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Post Date : March 3, 2022
When it comes to investing in India, there are various charges and fees that investors need to be aware of, regardless of whether they make a profit or not. One such charge that applies universally to all traders and investors is the DP charge. In this blog post, we will explore what DP charges stand for, their significance, and more.
What Do DP Charges Mean?
DP charges refer to Depository Participant charges. These charges are incurred when you invest or trade through a broker and are applicable each time you sell the shares you hold. When you buy a stock, the DP charges are usually credited to your Demat account within two days. In India, Demat accounts are managed by depository institutions like the National Securities Depository Limited (NSDL) and Central Depository Services (India) Limited (CDSL).
When you sell a stock, your broker or depository participant requests the CDSL or NSDL to release the shares you intend to sell. Once the depository institution releases the stock, and it reaches your trading account for the sale transaction, a fixed amount is deducted from your account as DP charges. These charges are divided between the CDSL/NSDL and the broker with whom you hold an account.
Unlike other fees such as brokerage fees or stamp duty, DP charges are generally fixed. It means that the charge remains the same regardless of whether you sell one share or one thousand shares. Additionally, DP charges are not mentioned on the contract note provided by the broker as they are added to the ledger. It is important to note that the commonly held belief that DP charges are exempt for BTST (Buy Today Sell Tomorrow) trades is not true.
The shares you buy are credited to your account after T+2 days from the date of the buy order. Conversely, when you place a sell order, the shares are debited from your account after T+2 days. For instance, if you purchased 500 shares of ABC company on Monday and sold them on Tuesday, the shares you bought on Monday will be transferred to your Demat account on Wednesday, and the shares sold on Tuesday will be deducted from your account on Thursday. As the shares remain in your Demat account for a full day, DP charges are applicable.
Who Levies and Collects DP Charges?
In India, depository institutions such as NSDL and CDSL, as well as depository participants like RMoney, impose DP charges. If you sell a stock on the National Stock Exchange (NSE), a portion of the DP charges goes to NSDL. Similarly, if you sell a stock on the Bombay Stock Exchange (BSE), a part of the DP charges goes to CDSL. Depository participants, like RMoney, act as intermediaries between NSDL/CDSL and investors.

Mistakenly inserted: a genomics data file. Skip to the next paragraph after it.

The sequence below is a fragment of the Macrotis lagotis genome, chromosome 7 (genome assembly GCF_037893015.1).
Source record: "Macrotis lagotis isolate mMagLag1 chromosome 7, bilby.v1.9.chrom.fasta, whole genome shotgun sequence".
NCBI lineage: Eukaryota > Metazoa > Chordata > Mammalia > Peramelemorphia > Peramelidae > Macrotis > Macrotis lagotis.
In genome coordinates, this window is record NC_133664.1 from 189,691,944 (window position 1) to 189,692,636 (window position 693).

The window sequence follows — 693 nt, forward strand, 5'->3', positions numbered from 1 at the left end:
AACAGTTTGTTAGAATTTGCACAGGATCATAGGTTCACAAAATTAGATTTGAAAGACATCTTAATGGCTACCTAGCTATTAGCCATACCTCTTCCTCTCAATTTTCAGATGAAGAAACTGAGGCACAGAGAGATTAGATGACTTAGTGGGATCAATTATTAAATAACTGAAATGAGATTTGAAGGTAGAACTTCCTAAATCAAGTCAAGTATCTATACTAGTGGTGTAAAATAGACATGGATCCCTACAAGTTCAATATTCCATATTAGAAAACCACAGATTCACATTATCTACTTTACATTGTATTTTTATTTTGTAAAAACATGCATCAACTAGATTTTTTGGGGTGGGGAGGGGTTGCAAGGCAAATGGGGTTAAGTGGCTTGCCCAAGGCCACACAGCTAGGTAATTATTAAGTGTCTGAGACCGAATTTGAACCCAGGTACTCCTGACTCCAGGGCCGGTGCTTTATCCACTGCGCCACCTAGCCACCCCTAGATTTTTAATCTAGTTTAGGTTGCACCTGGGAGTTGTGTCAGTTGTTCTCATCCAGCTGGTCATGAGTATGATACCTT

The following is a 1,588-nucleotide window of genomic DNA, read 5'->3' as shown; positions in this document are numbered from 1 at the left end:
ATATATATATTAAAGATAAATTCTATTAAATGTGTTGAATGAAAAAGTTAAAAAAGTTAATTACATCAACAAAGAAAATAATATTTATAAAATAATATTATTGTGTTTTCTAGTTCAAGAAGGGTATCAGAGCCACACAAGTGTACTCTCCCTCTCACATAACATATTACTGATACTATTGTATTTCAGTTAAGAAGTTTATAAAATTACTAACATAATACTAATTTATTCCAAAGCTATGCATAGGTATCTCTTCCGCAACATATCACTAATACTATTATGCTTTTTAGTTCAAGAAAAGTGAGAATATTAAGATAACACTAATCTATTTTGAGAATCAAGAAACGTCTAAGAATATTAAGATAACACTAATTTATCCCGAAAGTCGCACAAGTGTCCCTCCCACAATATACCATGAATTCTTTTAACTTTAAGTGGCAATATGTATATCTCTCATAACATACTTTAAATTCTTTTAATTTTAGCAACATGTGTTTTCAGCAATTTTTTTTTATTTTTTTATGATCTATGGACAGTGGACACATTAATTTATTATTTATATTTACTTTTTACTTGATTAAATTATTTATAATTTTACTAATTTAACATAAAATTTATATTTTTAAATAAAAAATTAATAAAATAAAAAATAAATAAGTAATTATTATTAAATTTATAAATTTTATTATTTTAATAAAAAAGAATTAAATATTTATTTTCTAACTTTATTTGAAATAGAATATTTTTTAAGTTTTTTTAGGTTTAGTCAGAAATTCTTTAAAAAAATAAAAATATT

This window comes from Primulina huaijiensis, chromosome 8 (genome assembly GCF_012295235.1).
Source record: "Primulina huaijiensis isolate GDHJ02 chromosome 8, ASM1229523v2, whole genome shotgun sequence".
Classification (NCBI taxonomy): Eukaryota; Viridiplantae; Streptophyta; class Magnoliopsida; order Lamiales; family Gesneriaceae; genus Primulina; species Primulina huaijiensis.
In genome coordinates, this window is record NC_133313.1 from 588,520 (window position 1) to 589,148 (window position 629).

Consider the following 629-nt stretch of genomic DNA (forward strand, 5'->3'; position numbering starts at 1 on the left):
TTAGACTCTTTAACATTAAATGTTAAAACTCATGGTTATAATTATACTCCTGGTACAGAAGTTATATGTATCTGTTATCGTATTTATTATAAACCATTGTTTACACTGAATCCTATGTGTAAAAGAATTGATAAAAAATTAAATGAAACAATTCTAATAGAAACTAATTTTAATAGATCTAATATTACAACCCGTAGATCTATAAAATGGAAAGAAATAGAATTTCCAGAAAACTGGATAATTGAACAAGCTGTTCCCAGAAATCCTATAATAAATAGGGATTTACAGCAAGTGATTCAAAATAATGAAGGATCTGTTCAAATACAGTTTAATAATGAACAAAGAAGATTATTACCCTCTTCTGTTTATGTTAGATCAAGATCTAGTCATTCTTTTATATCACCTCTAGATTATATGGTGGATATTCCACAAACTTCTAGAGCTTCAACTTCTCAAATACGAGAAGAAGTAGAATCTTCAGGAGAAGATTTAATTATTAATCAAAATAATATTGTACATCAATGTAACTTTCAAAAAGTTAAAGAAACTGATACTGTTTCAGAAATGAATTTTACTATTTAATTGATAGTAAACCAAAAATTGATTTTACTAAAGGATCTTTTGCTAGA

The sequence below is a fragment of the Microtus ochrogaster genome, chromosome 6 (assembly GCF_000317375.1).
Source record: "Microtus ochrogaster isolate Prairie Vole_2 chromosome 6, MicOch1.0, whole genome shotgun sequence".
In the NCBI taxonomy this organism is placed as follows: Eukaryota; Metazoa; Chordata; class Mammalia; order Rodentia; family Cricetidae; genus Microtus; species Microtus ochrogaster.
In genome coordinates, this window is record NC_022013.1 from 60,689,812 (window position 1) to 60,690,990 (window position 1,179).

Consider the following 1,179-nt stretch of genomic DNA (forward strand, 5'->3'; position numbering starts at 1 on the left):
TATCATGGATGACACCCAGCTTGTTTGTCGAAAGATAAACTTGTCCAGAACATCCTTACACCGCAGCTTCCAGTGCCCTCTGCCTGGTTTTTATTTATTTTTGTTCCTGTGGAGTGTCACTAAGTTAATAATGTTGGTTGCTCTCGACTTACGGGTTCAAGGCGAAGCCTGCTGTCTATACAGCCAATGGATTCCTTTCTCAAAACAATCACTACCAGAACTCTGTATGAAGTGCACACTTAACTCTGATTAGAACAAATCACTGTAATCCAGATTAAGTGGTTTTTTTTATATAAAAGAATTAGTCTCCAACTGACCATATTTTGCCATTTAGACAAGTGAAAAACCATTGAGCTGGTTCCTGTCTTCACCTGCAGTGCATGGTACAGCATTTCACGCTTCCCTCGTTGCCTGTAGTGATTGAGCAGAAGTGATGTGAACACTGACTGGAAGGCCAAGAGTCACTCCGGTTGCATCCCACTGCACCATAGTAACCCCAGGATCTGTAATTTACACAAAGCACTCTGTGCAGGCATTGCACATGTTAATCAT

Apart from DP charges, investors generally incur four types of fees and charges with DPs, including Demat account opening fees, Annual Maintenance Charges (AMC), transaction fees, and custodian fees. RMoney offers free Demat and trading account opening for all eligible customers.
You can click on this link to open a free Demat and trading account in less than 5 minutes.
Why do Depository Participants Levy DP Charges?
While DP charges increase the investor’s expenditure, they are crucial for the functioning of depository participants (DPs). Before providing Demat account opening facilities to customers, DPs need to register with NSDL and CDSL and obtain a license to operate their business. This requires making significant payments to CDSL, NSDL, and SEBI.
For example, a financial institution or stockbroker aiming to become a DP must pay SEBI fees, application processing fees, training fees, a refundable security deposit, software annual maintenance charges, insurance premiums, connectivity charges, and registration fees for internet facilities. The DP charges collected from investors enable DPs to recover the upfront expenses incurred to obtain licenses from SEBI, NSDL, and CDSL.
In conclusion, DP charges are an essential aspect of trading and investing in India. Understanding these charges and their significance can help investors make informed decisions and manage their expenses effectively. By comprehending the role of depository participants and the reasons behind the levying of DP charges, investors can navigate the financial landscape more confidently.
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